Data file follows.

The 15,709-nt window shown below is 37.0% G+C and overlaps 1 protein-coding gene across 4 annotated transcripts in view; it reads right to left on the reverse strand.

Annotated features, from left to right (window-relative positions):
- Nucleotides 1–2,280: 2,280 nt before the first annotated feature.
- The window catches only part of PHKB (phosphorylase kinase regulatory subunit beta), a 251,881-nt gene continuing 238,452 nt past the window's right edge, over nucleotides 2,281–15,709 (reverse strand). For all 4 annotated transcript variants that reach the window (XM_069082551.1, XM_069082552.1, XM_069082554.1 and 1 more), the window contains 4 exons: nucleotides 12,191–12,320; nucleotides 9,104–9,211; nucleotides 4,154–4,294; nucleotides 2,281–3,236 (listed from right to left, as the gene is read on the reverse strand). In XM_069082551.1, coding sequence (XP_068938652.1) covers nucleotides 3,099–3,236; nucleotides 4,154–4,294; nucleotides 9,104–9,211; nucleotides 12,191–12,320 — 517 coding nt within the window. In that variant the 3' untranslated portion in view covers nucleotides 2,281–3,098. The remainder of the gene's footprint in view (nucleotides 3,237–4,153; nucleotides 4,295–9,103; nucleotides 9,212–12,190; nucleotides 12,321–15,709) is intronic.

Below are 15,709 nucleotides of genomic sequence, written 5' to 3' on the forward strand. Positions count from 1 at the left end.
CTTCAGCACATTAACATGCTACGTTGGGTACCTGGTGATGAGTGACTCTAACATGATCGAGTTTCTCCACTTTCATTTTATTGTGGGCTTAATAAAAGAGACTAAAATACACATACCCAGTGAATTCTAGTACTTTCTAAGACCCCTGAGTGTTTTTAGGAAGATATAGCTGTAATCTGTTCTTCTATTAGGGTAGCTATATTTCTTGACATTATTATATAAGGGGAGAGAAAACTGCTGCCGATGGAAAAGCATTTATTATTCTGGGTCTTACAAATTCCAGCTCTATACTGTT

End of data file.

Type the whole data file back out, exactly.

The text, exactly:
The 15,709-nt window shown below is 37.0% G+C and overlaps 1 protein-coding gene across 4 annotated transcripts in view; it reads right to left on the reverse strand.

Annotated features, from left to right (window-relative positions):
- Nucleotides 1–2,280: 2,280 nt before the first annotated feature.
- The window catches only part of PHKB (phosphorylase kinase regulatory subunit beta), a 251,881-nt gene continuing 238,452 nt past the window's right edge, over nucleotides 2,281–15,709 (reverse strand). For all 4 annotated transcript variants that reach the window (XM_069082551.1, XM_069082552.1, XM_069082554.1 and 1 more), the window contains 4 exons: nucleotides 12,191–12,320; nucleotides 9,104–9,211; nucleotides 4,154–4,294; nucleotides 2,281–3,236 (listed from right to left, as the gene is read on the reverse strand). In XM_069082551.1, coding sequence (XP_068938652.1) covers nucleotides 3,099–3,236; nucleotides 4,154–4,294; nucleotides 9,104–9,211; nucleotides 12,191–12,320 — 517 coding nt within the window. In that variant the 3' untranslated portion in view covers nucleotides 2,281–3,098. The remainder of the gene's footprint in view (nucleotides 3,237–4,153; nucleotides 4,295–9,103; nucleotides 9,212–12,190; nucleotides 12,321–15,709) is intronic.

Below are 15,709 nucleotides of genomic sequence, written 5' to 3' on the forward strand. Positions count from 1 at the left end.
CTTCAGCACATTAACATGCTACGTTGGGTACCTGGTGATGAGTGACTCTAACATGATCGAGTTTCTCCACTTTCATTTTATTGTGGGCTTAATAAAAGAGACTAAAATACACATACCCAGTGAATTCTAGTACTTTCTAAGACCCCTGAGTGTTTTTAGGAAGATATAGCTGTAATCTGTTCTTCTATTAGGGTAGCTATATTTCTTGACATTATTATATAAGGGGAGAGAAAACTGCTGCCGATGGAAAAGCATTTATTATTCTGGGTCTTACAAATTCCAGCTCTATACTGTT